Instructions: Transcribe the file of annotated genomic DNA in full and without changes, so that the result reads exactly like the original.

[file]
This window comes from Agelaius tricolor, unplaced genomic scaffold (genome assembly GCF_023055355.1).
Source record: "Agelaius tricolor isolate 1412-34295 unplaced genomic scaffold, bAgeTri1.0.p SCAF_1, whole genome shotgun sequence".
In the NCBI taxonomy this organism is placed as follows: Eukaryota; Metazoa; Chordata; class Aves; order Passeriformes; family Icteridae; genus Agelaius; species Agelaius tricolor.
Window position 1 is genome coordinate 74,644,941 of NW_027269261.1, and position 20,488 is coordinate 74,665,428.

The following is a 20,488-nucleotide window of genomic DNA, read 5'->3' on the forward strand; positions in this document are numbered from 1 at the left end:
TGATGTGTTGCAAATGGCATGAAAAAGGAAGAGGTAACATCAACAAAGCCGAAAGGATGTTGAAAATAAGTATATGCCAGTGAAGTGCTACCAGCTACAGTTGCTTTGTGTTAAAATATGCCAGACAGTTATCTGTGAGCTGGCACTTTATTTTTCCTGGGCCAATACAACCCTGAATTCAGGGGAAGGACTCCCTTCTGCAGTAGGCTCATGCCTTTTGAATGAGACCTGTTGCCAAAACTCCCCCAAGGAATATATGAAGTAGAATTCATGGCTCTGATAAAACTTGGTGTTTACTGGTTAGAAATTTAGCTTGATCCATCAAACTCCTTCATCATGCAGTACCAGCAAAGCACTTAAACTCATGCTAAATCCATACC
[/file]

This window comes from Agelaius tricolor, unplaced genomic scaffold (genome assembly GCF_023055355.1).
Source record: "Agelaius tricolor isolate 1412-34295 unplaced genomic scaffold, bAgeTri1.0.p SCAF_1, whole genome shotgun sequence".
In the NCBI taxonomy this organism is placed as follows: Eukaryota; Metazoa; Chordata; class Aves; order Passeriformes; family Icteridae; genus Agelaius; species Agelaius tricolor.
Window position 1 is genome coordinate 74,644,941 of NW_027269261.1, and position 20,488 is coordinate 74,665,428.

The following is a 20,488-nucleotide window of genomic DNA, read 5'->3' on the forward strand; positions in this document are numbered from 1 at the left end:
TGATGTGTTGCAAATGGCATGAAAAAGGAAGAGGTAACATCAACAAAGCCGAAAGGATGTTGAAAATAAGTATATGCCAGTGAAGTGCTACCAGCTACAGTTGCTTTGTGTTAAAATATGCCAGACAGTTATCTGTGAGCTGGCACTTTATTTTTCCTGGGCCAATACAACCCTGAATTCAGGGGAAGGACTCCCTTCTGCAGTAGGCTCATGCCTTTTGAATGAGACCTGTTGCCAAAACTCCCCCAAGGAATATATGAAGTAGAATTCATGGCTCTGATAAAACTTGGTGTTTACTGGTTAGAAATTTAGCTTGATCCATCAAACTCCTTCATCATGCAGTACCAGCAAAGCACTTAAACTCATGCTAAATCCATACC